Commission Proposals on Biofuels Will Damage Romania’s Interests
by Laurențiu Rebega (EurActiv/Europe of Nations and Freedom Group) The change of EU policy on biofuels will undermine Romania’s potential to become one of Europe’s most important sources of clean renewable fuel — … n addition to the other major advantages, biofuels produced in Europe were seen as a means of creating jobs, particularly in rural areas, and of improving farm incomes. Romania was, and remains, the EU member state that will benefit most from such a policy.
One commercial group that looked at Romania as a potential site for producing bioethanol in 2011-2012 calculated that Romania had the capacity to produce up to 18 billion litres of ethanol annually, a figure which if fully realised would create tens of thousands of jobs and add significantly to the country’s GDP.
If that potential was released Romania could become Europe’s most important sources of clean renewable fuel and Romania’s farming families and rural communities could enjoy the same remarkable prosperity that ethanol production brought to the corn growing areas of the United States over the last 20 years.
In 2012, on the basis of a set of arguments, which do not stand scrutiny and many of which have been shown to be false the European Commission reversed its policy on biofuels. Commission bureaucrats proposed cutting the biofuel requirement that had been set only three years earlier by half.
When the 2012 proposals appeared the leader of one of Europe’s most important ethanol producers, Spain’s Abengoa, predicted that the change in direction that the bureaucrats were pushing would turn Europe’s ethanol industry into a zombie industry. His predictions have proven to be all too accurate.
As predicted the changes have been a disaster. Across Europe ethanol plants have been closed, jobs have been lost, farmers have had an important income stream cut and rural communities, particularly in Central and Eastern EU member states have been denied the opportunity to share in the prosperity that a vibrant ethanol industry has brought to their counterparts in the US.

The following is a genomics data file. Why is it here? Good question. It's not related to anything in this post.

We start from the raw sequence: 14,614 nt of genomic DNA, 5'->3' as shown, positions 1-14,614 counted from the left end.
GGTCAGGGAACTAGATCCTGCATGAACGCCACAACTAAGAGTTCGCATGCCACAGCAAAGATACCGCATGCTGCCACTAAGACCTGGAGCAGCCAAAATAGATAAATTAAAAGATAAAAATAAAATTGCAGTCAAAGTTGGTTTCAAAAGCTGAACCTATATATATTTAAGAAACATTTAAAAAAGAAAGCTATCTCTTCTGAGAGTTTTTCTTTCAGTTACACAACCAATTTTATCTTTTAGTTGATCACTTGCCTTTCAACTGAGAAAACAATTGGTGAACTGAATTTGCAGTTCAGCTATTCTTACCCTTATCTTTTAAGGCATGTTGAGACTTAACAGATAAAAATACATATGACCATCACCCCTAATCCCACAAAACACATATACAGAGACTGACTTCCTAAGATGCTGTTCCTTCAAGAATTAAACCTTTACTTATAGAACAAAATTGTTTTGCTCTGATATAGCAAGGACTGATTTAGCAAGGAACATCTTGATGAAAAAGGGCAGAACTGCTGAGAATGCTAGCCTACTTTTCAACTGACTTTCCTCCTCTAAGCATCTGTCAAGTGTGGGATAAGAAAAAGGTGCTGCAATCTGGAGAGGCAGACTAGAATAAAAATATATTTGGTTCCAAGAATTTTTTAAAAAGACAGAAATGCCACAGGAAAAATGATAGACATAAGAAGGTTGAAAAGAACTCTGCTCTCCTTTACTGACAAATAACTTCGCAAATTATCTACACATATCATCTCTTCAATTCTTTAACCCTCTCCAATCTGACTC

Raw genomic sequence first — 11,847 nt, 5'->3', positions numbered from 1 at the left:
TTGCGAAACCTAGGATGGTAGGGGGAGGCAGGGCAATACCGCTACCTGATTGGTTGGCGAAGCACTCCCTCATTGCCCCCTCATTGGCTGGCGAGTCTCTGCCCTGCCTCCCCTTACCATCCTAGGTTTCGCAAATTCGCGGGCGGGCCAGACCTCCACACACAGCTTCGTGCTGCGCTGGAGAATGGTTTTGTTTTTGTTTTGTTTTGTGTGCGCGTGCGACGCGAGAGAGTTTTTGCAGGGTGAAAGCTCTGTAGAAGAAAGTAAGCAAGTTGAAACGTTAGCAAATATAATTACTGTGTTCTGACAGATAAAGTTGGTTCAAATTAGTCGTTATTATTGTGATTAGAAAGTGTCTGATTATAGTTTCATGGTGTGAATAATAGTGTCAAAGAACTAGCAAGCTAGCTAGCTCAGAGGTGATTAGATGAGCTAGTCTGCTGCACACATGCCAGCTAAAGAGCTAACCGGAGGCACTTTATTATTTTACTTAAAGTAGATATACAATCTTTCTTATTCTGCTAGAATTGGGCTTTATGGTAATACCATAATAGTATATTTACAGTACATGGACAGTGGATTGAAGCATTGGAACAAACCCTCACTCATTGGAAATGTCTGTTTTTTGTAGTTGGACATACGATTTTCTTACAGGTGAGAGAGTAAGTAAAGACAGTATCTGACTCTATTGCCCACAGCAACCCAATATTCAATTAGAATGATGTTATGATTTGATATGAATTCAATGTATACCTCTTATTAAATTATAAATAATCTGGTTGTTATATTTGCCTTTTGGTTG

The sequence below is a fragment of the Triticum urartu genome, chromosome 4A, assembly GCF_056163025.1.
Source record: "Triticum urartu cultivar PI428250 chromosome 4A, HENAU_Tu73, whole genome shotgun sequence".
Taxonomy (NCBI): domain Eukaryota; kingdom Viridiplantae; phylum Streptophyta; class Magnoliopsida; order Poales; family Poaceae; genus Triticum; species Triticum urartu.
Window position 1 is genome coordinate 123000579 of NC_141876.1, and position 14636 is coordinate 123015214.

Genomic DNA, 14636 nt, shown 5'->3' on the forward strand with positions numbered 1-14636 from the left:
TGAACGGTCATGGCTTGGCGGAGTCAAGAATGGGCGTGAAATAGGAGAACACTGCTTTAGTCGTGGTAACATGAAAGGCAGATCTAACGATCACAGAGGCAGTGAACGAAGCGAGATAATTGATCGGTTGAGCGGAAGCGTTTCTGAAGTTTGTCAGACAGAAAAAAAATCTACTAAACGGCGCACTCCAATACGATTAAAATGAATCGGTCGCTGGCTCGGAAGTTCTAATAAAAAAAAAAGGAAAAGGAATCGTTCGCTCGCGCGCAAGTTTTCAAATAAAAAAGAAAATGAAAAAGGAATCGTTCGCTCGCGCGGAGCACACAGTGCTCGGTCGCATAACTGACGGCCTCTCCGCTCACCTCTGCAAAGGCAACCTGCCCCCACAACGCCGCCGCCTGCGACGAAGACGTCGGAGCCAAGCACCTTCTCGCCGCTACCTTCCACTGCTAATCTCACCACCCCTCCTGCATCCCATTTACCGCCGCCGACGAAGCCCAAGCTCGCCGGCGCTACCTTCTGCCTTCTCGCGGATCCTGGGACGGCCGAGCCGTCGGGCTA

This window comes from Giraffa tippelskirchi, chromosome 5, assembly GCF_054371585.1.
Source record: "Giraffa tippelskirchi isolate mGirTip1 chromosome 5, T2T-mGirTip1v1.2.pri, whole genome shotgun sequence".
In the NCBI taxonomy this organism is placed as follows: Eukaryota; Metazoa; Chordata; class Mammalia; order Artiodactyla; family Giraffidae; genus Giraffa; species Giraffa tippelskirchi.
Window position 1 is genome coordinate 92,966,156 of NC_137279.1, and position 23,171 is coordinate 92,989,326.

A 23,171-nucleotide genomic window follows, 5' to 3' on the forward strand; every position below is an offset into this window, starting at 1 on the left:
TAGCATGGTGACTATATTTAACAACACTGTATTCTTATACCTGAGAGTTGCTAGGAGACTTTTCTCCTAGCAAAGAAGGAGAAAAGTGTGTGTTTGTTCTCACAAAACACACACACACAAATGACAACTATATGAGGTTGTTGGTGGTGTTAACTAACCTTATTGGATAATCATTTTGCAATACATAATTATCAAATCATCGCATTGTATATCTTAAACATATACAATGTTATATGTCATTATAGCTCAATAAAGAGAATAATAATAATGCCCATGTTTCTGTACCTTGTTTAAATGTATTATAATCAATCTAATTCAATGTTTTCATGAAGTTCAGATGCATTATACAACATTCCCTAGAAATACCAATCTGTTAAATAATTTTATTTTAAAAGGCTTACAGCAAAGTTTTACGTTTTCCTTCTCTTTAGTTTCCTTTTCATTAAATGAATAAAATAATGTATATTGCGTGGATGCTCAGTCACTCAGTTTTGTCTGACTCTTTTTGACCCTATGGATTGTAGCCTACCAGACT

Oblivious to the damage that it has done already the same Commission bureaucrats who masterminded the 2012 debacle are now planning to go even further. In a policy document circulated on 20 July, the Commission is against all logic and in spite of the best available science, planning to revoke the mandate for conventional biofuels from 2020.
If the EU were to adopt a positive approach to ethanol on the lines that have been applied in the US-Romania would be a ‘big winner. A progressive EU policy would:
- Open up investment opportunities in Rural Romania;
- Create tens of thousands of jobs, one industry source estimates up to 70,000 jobs in this sector;
- Provide Romanian farmers with a secure income source;
- Pump billions of euro into the Romanian economy;
- Make Romania a major source of GMO-free animal feed and cut the EU’s need to import millions of tons of animal foodstuffs;
- Help the EU as a whole reduce its dependence on imported oil by producing clean renewable ‘Romanian grown’ energy;
- Help Romania and Europe cut greenhouse gases and meet EU 2020 targets.
The Commission’s approach is based on ideology rather than on logic, ignores the best available science and is an assault on common sense. READ MORE